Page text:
The Unwanted: A Memoir of Childhood by Kien Nguyen
I love how he describes Nhatrang and Saigon. Dang, fled to Saigon in an effort to escape the last days of the war — they had passports to be evacuated in case of emergency. God bless America and Texas. But overall, really a painful read. This book showed what really happened in Viet Nam before and after the Communist took over Saigon. Here, I was the one doing the pondering. The book also showed me what Vietnam was like before the communist took over the country and the people's freedom.
The daughter of modest restaurant owners, Kim was apolitical—she just wanted to make her parents proud and be worthy of her tuition expenses. Thank you for both comments! The old southern family struggle and face terrible obstacles but their ultimate obstacle was each other. I taught me what my grandparents and parents had to go through when they were young. References to fake news and a divisive government make this particularly timely; the only thing missing is a list for further reading. As I tried to describe the war and the politics and the culture and the atrocities, I could not help but think that these things happened to this young boy while I was here, in America, well-fed, abundantly-loved, and spoiled rotten. Certainly this man had a horrific childhood. I wanted to unde This book is both easy to read and difficult to swallow, all at the same time.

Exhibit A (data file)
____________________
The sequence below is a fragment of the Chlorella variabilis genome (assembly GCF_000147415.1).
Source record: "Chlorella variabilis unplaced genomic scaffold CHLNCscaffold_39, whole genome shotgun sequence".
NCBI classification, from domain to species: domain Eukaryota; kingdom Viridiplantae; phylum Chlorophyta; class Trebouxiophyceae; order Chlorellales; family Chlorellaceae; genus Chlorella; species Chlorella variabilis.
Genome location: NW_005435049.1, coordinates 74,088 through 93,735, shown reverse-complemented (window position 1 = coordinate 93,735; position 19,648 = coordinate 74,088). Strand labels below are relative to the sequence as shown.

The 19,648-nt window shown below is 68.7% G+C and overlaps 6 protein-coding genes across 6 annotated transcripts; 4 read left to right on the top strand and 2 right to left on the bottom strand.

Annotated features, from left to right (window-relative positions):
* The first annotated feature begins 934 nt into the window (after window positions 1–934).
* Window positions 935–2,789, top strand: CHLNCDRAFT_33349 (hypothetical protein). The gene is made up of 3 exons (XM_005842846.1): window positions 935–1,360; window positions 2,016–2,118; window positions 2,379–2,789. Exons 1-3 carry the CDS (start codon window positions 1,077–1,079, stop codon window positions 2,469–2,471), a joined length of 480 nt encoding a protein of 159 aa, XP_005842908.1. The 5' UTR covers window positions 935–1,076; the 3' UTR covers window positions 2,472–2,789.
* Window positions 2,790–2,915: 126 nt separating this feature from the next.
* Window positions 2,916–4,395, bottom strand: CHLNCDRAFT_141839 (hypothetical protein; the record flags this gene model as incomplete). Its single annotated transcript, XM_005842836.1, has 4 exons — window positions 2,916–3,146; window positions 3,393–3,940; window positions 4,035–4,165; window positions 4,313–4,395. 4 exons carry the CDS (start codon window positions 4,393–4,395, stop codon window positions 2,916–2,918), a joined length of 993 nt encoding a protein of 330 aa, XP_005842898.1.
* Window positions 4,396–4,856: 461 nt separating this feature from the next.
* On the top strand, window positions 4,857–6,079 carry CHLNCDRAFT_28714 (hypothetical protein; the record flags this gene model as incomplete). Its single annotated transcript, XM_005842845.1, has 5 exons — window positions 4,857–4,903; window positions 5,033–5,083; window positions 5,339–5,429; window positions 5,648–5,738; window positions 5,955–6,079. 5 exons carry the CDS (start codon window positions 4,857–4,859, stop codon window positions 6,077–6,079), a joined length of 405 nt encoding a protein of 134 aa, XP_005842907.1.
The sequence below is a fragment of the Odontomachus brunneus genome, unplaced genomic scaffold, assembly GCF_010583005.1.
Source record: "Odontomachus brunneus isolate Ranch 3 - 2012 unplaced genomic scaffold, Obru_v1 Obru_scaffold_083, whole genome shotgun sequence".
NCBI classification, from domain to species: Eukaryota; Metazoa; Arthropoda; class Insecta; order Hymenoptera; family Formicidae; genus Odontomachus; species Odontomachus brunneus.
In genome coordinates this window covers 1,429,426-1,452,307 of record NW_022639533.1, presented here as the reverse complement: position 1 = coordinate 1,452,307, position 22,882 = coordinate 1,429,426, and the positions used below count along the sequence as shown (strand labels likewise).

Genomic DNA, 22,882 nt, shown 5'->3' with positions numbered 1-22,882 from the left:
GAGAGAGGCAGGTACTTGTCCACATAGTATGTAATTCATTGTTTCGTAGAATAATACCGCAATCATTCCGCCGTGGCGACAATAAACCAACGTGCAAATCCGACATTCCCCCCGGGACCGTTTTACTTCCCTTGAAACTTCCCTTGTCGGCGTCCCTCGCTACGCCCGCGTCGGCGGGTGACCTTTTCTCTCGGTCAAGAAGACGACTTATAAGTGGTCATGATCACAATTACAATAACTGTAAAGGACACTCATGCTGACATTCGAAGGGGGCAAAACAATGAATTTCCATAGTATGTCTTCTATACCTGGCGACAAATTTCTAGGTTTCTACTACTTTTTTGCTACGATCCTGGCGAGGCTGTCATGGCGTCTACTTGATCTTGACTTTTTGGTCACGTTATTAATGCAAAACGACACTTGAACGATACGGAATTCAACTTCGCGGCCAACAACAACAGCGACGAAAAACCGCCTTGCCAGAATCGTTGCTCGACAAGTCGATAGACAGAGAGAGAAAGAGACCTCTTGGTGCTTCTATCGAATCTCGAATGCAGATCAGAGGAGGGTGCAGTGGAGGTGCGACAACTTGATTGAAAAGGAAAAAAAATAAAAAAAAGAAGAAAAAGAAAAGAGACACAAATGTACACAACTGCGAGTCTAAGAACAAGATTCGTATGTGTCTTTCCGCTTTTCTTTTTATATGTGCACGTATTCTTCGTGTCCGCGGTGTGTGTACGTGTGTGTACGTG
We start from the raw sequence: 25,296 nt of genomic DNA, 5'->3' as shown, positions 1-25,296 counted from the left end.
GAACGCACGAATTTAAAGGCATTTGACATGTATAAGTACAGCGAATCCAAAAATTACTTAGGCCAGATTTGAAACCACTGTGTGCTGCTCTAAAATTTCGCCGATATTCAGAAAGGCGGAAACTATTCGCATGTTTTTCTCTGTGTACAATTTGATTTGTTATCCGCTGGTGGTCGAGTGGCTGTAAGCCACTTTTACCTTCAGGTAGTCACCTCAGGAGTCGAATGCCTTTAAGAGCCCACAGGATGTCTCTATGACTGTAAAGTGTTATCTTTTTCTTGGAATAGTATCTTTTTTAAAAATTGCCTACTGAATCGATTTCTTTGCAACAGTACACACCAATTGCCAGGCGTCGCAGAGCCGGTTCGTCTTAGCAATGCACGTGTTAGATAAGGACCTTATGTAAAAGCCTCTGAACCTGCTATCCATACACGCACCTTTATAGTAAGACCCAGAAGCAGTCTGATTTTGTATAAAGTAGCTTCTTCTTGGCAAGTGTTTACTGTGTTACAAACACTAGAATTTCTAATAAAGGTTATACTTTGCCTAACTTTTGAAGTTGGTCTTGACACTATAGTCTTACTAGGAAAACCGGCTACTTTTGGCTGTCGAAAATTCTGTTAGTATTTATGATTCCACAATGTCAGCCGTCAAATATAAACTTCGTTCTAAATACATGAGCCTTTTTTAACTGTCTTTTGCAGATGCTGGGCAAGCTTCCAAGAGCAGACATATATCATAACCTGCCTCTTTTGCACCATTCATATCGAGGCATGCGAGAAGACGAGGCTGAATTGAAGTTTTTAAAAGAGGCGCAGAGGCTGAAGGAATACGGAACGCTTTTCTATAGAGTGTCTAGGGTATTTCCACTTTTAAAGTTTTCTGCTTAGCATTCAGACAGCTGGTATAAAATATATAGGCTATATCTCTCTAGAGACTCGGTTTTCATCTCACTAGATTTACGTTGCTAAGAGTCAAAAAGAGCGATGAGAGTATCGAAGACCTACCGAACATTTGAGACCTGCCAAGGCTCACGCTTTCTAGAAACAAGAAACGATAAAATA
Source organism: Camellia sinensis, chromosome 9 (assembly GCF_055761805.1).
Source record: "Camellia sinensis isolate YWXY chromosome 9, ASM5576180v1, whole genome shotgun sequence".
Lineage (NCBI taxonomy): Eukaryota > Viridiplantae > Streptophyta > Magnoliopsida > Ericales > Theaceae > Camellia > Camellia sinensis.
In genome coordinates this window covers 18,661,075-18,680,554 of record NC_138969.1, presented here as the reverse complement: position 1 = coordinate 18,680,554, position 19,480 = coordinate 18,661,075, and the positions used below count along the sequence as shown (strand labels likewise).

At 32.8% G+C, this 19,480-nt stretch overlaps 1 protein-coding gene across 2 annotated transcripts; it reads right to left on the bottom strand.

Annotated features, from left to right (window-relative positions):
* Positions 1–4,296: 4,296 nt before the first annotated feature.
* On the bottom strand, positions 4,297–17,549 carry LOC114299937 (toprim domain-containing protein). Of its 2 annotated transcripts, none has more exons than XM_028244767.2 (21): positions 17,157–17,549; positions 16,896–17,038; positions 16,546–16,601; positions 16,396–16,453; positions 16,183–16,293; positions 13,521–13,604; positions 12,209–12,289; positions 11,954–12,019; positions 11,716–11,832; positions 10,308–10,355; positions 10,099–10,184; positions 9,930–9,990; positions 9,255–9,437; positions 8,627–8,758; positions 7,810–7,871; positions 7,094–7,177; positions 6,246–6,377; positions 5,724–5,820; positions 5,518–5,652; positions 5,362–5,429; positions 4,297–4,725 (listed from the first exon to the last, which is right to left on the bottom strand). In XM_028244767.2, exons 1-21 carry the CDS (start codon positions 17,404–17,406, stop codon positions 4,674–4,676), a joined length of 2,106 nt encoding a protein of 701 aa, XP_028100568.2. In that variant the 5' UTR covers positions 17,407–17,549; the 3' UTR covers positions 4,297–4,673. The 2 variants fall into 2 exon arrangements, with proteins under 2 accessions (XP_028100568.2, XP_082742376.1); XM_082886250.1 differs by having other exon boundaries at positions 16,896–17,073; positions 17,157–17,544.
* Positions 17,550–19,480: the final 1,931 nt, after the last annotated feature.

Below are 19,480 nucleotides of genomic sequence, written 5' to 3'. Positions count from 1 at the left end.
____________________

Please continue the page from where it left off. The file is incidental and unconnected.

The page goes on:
All of the dust whipped out homes, towns, building, with pounds and pounds of dirt for many years. It is the author's grangfather who tries to guide Kien toward appreciating life while you have it. We entered her cloud of perfume, and together, hand in hand, we walked into the noisy brightness outside. Going from ghetto to ghetto, camp after camp, selection after selection, for many people this was a seemingly endless part of their life and Elie made the reader feel and understand that. DETAILS share BUY THIS BOOK close. This memoir begins in 1972, with the fifth birthday party for a boy whose mother is a wealthy Vietnamese and whose American father has left.